Acclimate to the Environment
Before joining the Marines and being sent off to basic training, get an idea of where you'll be going. If you're a male recruit living west of the Mississippi river, you will likely be training in the dry heat of San Diego, California. Those living east of the river, and all female recruits, will be going to Parris Island, South Carolina where the weather is hot and humid.
If you live in temperate climates, simulate as best you can the conditions under which you'll be spending the next twelve weeks of your life. Your body will thank you for it.
Every marine must go through swim qualification, which consists of three levels: beginner, intermediate, or advanced. At the minimum water survival basic course, marines are required to remove their gear while in the water in ten seconds or less.
They'll also learn how to abandon ship by jumping into the water from a platform and tread water for four minutes using their gear. Finally they must swim with their gear for twenty five yards.
Water survival is an essential part of being a marine. Know your limits now, get used to being in the water. And, if water is not your thing, consider not joining the Marines, and choose another branch of service instead.
Make a realistic MOS wishlist and stick to it.
Choosing your Military Occupational Specialty (MOS) is the most important decision you'll make once you've decided to join the U.S. Marines. Whether joining as officer or enlisted, make sure your chosen area of specialization is something you'll be interested in doing for the course of your obligation with the Marine Corps.
Think beyond your time in the service to your life as a civilian. If you join the Marines right out of high school and stay until retirement, you'll be ready for a second career by the time you're just 38 years old.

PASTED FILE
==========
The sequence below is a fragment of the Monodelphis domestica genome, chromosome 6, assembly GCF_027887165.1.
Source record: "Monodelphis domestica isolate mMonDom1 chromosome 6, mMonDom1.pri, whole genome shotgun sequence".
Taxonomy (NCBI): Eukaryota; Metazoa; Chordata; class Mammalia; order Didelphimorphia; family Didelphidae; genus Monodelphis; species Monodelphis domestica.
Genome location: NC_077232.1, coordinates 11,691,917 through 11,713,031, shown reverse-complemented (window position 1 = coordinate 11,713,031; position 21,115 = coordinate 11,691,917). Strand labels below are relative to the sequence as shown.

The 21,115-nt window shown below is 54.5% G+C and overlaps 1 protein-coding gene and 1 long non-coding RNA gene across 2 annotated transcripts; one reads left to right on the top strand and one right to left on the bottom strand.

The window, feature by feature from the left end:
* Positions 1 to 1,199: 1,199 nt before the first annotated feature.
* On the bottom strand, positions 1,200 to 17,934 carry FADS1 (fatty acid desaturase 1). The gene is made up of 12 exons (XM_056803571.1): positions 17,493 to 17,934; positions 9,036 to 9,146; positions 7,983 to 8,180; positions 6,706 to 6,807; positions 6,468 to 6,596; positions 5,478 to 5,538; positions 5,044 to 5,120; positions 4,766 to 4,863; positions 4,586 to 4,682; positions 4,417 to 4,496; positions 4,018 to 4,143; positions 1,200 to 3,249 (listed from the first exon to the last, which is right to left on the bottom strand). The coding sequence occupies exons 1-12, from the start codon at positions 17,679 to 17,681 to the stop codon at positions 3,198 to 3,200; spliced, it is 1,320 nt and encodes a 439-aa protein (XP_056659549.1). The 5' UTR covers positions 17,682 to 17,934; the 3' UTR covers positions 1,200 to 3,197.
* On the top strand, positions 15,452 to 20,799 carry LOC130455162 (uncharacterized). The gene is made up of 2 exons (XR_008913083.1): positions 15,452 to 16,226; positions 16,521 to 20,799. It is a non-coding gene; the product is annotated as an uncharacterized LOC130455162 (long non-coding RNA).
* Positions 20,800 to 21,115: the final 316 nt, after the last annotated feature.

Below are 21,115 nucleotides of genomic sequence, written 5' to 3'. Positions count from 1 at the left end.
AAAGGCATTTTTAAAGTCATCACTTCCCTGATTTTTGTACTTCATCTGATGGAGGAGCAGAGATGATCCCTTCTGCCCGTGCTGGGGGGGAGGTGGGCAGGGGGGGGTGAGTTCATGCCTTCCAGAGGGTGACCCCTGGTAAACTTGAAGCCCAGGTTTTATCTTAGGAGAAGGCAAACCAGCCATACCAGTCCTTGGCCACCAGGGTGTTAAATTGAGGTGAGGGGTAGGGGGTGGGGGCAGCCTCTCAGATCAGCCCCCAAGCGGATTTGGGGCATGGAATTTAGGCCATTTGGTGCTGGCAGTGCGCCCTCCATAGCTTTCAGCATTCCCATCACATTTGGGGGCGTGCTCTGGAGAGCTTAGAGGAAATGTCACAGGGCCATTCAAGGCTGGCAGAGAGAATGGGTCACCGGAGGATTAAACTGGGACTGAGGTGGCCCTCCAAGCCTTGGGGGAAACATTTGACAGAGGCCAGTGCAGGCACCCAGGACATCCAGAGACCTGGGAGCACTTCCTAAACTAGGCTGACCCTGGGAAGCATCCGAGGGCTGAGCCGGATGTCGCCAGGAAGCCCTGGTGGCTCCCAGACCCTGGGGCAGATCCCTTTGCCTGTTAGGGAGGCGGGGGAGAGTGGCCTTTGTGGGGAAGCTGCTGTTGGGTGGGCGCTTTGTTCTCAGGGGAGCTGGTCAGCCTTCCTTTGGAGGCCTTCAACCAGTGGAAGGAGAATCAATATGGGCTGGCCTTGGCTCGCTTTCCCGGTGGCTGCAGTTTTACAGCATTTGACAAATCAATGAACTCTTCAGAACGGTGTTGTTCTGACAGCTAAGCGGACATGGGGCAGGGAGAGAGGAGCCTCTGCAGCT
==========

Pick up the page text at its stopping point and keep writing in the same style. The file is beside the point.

Choosing an MOS that translates well to the civilian sector, such as Military Intelligence or Communications, will give you a leg up when time comes to transition to the private sector.
Sign Up Bonus
Don't short yourself in your aspirations for joining the Marines. Before signing on the dotted line, do your own homework on current sign up bonuses being offered. Sign up bonus availability will be completely dependent on the MOS type, the danger of the job, and the needs of the government.
Research ahead of time on the availability of sign up bonuses, and determine if any of the jobs you're interested in come with a monetary incentive. A recruiter may not volunteer that information on their own, so the more you know, the more you'll gain.
While signing bonuses come and go based on the needs of the military, one thing you should get guaranteed in writing is your GI Bill. This is a valuable tool to have once your time with the military has come to a close. Depending on the length of your college education plans, the GI Bill will cover all or a good portion of your schooling, provided you maintain a certain GPA.
The GI Bill is an incredible resource, given today's cost for college. If your military occupation doesn't translate well to the civilian sector, the GI Bill gives you a chance to acquire skills that may be more relevant.
A college education and time in the U.S. military will give you a leg up compared to others who have neither on their resume come interview time.